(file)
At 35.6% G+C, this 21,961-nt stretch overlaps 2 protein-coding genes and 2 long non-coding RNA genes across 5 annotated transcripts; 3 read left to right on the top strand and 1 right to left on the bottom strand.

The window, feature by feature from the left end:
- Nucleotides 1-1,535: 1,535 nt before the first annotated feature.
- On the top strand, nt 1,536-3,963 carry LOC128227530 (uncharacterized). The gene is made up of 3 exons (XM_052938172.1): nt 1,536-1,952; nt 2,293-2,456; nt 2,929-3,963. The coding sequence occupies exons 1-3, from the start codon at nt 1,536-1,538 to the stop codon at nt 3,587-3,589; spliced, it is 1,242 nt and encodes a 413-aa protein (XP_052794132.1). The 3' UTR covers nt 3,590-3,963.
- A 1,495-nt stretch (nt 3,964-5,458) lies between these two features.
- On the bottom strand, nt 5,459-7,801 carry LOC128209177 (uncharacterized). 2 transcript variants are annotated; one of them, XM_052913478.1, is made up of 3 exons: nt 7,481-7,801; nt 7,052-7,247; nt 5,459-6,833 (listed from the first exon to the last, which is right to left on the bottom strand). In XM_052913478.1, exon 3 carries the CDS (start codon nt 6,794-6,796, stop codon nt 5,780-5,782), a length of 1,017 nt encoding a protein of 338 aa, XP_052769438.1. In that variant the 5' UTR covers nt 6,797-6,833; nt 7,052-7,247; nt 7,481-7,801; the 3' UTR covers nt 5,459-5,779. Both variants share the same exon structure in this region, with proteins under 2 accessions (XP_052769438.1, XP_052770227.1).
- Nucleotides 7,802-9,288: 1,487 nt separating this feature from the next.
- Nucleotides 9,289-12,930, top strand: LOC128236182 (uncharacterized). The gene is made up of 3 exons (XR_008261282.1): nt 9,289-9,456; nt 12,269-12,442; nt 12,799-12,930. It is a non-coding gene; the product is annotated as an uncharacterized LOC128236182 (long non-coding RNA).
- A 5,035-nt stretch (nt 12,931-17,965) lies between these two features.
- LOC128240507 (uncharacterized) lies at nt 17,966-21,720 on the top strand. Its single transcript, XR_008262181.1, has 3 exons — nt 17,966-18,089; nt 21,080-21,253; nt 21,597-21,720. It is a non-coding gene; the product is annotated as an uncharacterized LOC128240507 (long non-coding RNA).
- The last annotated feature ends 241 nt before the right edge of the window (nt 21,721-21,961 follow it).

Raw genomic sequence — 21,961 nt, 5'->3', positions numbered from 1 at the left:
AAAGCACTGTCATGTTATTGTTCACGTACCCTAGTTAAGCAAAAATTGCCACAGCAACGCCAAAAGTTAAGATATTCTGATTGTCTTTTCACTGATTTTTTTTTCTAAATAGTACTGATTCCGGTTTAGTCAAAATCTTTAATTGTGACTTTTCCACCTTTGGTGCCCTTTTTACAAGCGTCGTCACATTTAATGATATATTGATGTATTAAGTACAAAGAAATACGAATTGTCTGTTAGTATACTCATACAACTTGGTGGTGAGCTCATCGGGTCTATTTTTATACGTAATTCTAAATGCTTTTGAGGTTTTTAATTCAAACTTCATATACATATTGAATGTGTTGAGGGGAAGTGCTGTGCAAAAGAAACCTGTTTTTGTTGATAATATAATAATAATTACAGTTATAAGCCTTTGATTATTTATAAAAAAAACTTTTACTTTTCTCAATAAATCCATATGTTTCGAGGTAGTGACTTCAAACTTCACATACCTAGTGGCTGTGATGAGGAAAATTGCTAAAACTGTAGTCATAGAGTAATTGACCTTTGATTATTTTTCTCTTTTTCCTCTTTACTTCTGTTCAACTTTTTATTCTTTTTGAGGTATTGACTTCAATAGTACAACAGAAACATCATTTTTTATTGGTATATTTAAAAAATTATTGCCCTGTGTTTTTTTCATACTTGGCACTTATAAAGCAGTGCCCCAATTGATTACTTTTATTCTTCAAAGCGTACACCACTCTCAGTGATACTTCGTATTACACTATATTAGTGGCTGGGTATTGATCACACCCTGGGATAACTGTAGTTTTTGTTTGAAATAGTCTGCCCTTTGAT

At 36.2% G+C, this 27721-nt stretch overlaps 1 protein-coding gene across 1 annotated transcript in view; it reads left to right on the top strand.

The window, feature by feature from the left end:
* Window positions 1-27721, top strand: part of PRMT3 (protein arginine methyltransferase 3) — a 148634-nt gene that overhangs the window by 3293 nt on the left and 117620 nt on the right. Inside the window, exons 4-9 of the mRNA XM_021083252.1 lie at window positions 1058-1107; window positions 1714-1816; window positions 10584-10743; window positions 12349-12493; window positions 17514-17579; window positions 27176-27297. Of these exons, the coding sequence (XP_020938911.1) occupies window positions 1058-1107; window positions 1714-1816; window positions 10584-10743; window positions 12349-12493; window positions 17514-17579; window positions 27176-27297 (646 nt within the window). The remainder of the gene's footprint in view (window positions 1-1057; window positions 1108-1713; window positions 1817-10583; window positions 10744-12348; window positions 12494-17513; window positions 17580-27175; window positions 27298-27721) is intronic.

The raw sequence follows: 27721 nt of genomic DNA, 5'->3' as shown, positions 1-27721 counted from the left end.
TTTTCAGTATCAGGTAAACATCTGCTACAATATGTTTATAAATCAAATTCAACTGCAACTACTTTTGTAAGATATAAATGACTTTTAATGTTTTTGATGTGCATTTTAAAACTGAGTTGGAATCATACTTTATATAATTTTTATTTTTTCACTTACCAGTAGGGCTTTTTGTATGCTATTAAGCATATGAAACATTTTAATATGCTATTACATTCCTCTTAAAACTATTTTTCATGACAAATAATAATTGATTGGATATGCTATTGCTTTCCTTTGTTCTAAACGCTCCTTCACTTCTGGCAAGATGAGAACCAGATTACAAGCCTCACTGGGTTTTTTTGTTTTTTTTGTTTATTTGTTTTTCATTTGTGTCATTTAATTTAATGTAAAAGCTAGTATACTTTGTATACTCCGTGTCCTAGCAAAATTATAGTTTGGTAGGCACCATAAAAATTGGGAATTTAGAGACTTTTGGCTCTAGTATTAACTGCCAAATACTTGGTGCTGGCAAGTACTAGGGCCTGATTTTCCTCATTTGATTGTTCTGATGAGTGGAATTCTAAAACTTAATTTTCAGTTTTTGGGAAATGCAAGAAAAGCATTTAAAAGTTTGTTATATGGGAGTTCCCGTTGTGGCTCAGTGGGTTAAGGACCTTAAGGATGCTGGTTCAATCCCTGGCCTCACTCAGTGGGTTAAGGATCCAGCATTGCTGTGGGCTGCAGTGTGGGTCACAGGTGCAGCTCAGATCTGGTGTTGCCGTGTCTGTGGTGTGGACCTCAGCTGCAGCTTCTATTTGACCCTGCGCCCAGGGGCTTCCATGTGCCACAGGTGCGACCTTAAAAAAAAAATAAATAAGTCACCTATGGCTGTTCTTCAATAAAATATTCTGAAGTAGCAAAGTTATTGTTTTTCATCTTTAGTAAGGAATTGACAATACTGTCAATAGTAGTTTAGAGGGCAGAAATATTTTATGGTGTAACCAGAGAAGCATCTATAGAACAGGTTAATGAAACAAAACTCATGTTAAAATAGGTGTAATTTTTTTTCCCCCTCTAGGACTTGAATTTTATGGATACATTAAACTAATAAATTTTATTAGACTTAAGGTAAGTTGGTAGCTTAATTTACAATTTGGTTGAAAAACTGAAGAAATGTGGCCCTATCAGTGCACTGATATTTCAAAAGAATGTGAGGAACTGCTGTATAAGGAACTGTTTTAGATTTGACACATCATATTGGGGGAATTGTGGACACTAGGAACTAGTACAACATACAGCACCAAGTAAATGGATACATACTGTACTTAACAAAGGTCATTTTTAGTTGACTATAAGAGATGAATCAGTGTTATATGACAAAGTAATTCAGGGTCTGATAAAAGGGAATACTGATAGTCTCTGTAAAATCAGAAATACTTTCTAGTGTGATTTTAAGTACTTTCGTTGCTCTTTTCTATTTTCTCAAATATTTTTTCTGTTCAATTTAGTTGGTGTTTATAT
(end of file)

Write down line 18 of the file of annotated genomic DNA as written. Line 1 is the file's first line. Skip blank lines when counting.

TTTTCAGTATCAGGTAAACATCTGCTACAATATGTTTATAAATCAAATTCAACTGCAACTACTTTTGTAAGATATAAATGACTTTTAATGTTTTTGATGTGCATTTTAAAACTGAGTTGGAATCATACTTTATATAATTTTTATTTTTTCACTTACCAGTAGGGCTTTTTGTATGCTATTAAGCATATGAAACATTTTAATATGCTATTACATTCCTCTTAAAACTATTTTTCATGACAAATAATAATTGATTGGATATGCTATTGCTTTCCTTTGTTCTAAACGCTCCTTCACTTCTGGCAAGATGAGAACCAGATTACAAGCCTCACTGGGTTTTTTTGTTTTTTTTGTTTATTTGTTTTTCATTTGTGTCATTTAATTTAATGTAAAAGCTAGTATACTTTGTATACTCCGTGTCCTAGCAAAATTATAGTTTGGTAGGCACCATAAAAATTGGGAATTTAGAGACTTTTGGCTCTAGTATTAACTGCCAAATACTTGGTGCTGGCAAGTACTAGGGCCTGATTTTCCTCATTTGATTGTTCTGATGAGTGGAATTCTAAAACTTAATTTTCAGTTTTTGGGAAATGCAAGAAAAGCATTTAAAAGTTTGTTATATGGGAGTTCCCGTTGTGGCTCAGTGGGTTAAGGACCTTAAGGATGCTGGTTCAATCCCTGGCCTCACTCAGTGGGTTAAGGATCCAGCATTGCTGTGGGCTGCAGTGTGGGTCACAGGTGCAGCTCAGATCTGGTGTTGCCGTGTCTGTGGTGTGGACCTCAGCTGCAGCTTCTATTTGACCCTGCGCCCAGGGGCTTCCATGTGCCACAGGTGCGACCTTAAAAAAAAAATAAATAAGTCACCTATGGCTGTTCTTCAATAAAATATTCTGAAGTAGCAAAGTTATTGTTTTTCATCTTTAGTAAGGAATTGACAATACTGTCAATAGTAGTTTAGAGGGCAGAAATATTTTATGGTGTAACCAGAGAAGCATCTATAGAACAGGTTAATGAAACAAAACTCATGTTAAAATAGGTGTAATTTTTTTTCCCCCTCTAGGACTTGAATTTTATGGATACATTAAACTAATAAATTTTATTAGACTTAAGGTAAGTTGGTAGCTTAATTTACAATTTGGTTGAAAAACTGAAGAAATGTGGCCCTATCAGTGCACTGATATTTCAAAAGAATGTGAGGAACTGCTGTATAAGGAACTGTTTTAGATTTGACACATCATATTGGGGGAATTGTGGACACTAGGAACTAGTACAACATACAGCACCAAGTAAATGGATACATACTGTACTTAACAAAGGTCATTTTTAGTTGACTATAAGAGATGAATCAGTGTTATATGACAAAGTAATTCAGGGTCTGATAAAAGGGAATACTGATAGTCTCTGTAAAATCAGAAATACTTTCTAGTGTGATTTTAAGTACTTTCGTTGCTCTTTTCTATTTTCTCAAATATTTTTTCTGTTCAATTTAGTTGGTGTTTATAT